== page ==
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[UPDATED: An ERMA spokesperson got in touch to clarify that ERMA isn't party to the appeal - "In the High Court, GE Free challenged ERMA’s right to receive the applications from AgResearch. AgResearch appealed the High Court decision, and we were in court yesterday to assist in any way we could and to seek clarification of ERMA’s powers under the Act."]

It was a decidedly slow day at Wellington’s cavernous Court of Appeal today.

Wellington's Court of Appeal which is hearing the GM application case

Wellington's Court of Appeal which is hearing the GM application case

The single case scheduled on the court noticeboard: GE Free NZ vs Agresearch and the Environmental Risk Assessment Authority.

In Court room 1, lawyers for Crown Research Institute Agresearch and ERMA, the Government body that vets applications for imports and trials of genetically modified organisms, aligned themselves on the left side of the court. Lawyers for GE Free New Zealand took their positions on the right.

If the few onlookers gathered to observe proceedings were expecting a legal argument on whether genetic modification trials should be allowed to go on in New Zealand, they’d have been pretty disappointed. What followed was a day of rather dry but occasionally vigorous and interesting legal discussion that focused on how the Hazardous Substances and New Organisms Act applies to ERMA’s process of receiving applications from organisations seeking to import or develop genetically modified material. Nevertheless, the outcome of the appeal could decide the direction and extent of genetic modification trials in New Zealand for the next few years. The stakes for everyone concerned are high.

Agresearch and ERMA are appealing a High Court ruling from last June which saw the anti-GM organisation GE Free successful in having withdrawn Agresearch’s applications to import genetically modified material and undertake GM trials in New Zealand on several species of animals. Justice Clifford ruled back then (see his full judgement at bottom) that:

…the applications are simply too generic to enable the risk assessment called for by HSNO to be meaningfully undertaken. In reaching this conclusion I have carefully considered whether I am trespassing on to a question which should be left to ERMA’s expertise. I have concluded that I have not.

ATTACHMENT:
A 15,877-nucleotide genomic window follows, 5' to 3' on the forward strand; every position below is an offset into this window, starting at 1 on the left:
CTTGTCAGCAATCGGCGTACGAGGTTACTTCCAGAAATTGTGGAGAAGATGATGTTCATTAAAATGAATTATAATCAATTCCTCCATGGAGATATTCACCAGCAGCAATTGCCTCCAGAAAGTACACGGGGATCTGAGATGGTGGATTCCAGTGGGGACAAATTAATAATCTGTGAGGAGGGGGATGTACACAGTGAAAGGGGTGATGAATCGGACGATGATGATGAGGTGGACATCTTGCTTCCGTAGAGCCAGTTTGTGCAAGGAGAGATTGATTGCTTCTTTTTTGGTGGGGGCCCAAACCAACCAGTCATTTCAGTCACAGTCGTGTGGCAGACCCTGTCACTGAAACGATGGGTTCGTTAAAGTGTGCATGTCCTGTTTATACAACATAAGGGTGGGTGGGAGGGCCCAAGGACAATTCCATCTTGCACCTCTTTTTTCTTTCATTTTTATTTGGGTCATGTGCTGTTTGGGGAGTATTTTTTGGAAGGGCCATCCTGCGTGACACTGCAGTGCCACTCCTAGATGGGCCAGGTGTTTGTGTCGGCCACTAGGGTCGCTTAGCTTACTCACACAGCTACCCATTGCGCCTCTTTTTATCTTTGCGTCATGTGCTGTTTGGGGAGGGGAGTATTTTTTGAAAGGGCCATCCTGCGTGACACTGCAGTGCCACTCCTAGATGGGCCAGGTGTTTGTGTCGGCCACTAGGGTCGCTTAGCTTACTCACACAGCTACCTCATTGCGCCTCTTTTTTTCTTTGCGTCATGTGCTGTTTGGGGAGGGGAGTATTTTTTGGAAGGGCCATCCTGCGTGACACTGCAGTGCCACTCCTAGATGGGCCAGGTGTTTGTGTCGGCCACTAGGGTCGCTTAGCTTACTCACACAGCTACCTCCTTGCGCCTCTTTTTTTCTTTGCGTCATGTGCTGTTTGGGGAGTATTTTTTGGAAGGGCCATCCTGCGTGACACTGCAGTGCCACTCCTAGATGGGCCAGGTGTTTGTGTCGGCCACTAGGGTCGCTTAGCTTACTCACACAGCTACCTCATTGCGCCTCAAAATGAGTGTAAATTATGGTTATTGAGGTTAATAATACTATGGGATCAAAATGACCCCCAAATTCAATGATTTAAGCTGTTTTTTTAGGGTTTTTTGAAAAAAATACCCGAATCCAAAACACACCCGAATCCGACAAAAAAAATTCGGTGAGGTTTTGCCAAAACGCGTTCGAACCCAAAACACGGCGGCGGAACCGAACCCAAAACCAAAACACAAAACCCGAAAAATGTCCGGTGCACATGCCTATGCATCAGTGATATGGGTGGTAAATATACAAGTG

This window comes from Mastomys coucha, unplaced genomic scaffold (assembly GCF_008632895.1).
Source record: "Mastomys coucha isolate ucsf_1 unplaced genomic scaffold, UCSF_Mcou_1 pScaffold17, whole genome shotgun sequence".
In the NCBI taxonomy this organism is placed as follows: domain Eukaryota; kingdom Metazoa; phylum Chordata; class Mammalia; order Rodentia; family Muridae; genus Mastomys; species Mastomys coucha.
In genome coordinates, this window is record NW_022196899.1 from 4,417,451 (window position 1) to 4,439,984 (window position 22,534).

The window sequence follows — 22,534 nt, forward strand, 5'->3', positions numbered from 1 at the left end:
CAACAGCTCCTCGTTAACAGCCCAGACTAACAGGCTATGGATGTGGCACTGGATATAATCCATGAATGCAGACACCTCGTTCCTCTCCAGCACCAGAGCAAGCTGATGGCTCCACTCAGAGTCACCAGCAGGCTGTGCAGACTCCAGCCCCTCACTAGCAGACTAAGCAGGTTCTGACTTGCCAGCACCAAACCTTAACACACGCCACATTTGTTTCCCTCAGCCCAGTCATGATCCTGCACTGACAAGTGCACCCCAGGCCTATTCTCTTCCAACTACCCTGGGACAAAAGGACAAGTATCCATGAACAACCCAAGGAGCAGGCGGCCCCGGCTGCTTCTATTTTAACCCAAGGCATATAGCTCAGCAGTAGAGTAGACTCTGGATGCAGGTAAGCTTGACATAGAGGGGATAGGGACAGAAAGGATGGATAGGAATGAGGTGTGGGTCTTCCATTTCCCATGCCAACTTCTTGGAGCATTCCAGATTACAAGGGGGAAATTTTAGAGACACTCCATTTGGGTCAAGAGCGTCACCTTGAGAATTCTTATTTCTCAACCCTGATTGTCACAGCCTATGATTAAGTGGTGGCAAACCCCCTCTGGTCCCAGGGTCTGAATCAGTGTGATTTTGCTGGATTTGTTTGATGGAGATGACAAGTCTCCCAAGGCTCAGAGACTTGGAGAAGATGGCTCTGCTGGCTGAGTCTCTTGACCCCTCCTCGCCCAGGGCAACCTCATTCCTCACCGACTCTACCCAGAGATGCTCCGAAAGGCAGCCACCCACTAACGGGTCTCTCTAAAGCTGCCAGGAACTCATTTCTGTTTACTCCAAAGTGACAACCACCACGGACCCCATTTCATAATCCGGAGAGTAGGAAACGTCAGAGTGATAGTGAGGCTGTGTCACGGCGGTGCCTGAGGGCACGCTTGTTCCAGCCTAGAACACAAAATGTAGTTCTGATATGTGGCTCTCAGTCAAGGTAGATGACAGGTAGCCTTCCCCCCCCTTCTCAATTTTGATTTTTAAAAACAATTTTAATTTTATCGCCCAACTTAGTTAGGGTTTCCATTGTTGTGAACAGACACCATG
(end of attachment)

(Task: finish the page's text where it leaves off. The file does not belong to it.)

In other words, Justice Clifford was saying that the scope of the GM applications, which according to NZPA sought approval for “laboratory testing of human and monkey cell lines and smaller species of GE laboratory animals, and the development of GE cows, buffalo, sheep, pigs, goats, llamas, alpacas, deer and horses”, was far too open-ended, the information contained in the applications, much too generic to allow a proper assessment of the risk it may pose to the country. His interpretation of the law is that given the lack of detail in the applications, they shouldn’t even be heard, which would have the effect of throwing out Agresearch’s applications before the substance of them has been looked at in any meaningful way by ERMA’s team of experts.

ERMA obviously took exception to its authority being undermined in this way, which is why it was part of that High Court case and is part of the appeal against the judgement.

Agresearch’s lawyers today outlined the intent of the applications in relation to cows, which is to undertake GM research and breeding to allow the production of high-value proteins in milk. They said that the applications were for “extraordinary small modifications”:

“The idea that some fantastic creature can be made as a result of these processes just doesn’t hold water.”

They argued also that the HSNO Act doesn’t specify that organisms have to be identified in a particular way in an application, nor where trials are proposed to be carried out. In effect, Agresearch’s lawyers are arguing that the CRI’s applications complied with the law and should have been processed and considered by ERMA.